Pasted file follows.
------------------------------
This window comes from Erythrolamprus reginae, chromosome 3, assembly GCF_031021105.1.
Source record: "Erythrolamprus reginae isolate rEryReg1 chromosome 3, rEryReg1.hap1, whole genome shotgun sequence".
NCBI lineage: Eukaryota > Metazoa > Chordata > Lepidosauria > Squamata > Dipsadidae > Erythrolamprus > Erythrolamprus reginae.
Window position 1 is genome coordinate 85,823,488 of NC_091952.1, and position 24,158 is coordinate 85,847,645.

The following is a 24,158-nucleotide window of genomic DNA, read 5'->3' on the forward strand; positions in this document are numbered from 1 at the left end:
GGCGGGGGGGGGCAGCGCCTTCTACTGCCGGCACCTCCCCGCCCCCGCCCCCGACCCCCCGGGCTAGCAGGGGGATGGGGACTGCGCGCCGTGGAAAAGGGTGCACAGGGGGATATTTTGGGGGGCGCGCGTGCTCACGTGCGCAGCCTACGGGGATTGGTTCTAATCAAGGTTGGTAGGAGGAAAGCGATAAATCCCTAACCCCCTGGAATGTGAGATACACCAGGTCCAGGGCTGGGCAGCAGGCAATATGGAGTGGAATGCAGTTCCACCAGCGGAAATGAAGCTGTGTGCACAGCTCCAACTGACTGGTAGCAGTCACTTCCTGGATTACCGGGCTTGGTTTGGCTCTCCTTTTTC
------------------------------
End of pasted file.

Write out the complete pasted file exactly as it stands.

This window comes from Erythrolamprus reginae, chromosome 3, assembly GCF_031021105.1.
Source record: "Erythrolamprus reginae isolate rEryReg1 chromosome 3, rEryReg1.hap1, whole genome shotgun sequence".
NCBI lineage: Eukaryota > Metazoa > Chordata > Lepidosauria > Squamata > Dipsadidae > Erythrolamprus > Erythrolamprus reginae.
Window position 1 is genome coordinate 85,823,488 of NC_091952.1, and position 24,158 is coordinate 85,847,645.

The following is a 24,158-nucleotide window of genomic DNA, read 5'->3' on the forward strand; positions in this document are numbered from 1 at the left end:
GGCGGGGGGGGGCAGCGCCTTCTACTGCCGGCACCTCCCCGCCCCCGCCCCCGACCCCCCGGGCTAGCAGGGGGATGGGGACTGCGCGCCGTGGAAAAGGGTGCACAGGGGGATATTTTGGGGGGCGCGCGTGCTCACGTGCGCAGCCTACGGGGATTGGTTCTAATCAAGGTTGGTAGGAGGAAAGCGATAAATCCCTAACCCCCTGGAATGTGAGATACACCAGGTCCAGGGCTGGGCAGCAGGCAATATGGAGTGGAATGCAGTTCCACCAGCGGAAATGAAGCTGTGTGCACAGCTCCAACTGACTGGTAGCAGTCACTTCCTGGATTACCGGGCTTGGTTTGGCTCTCCTTTTTC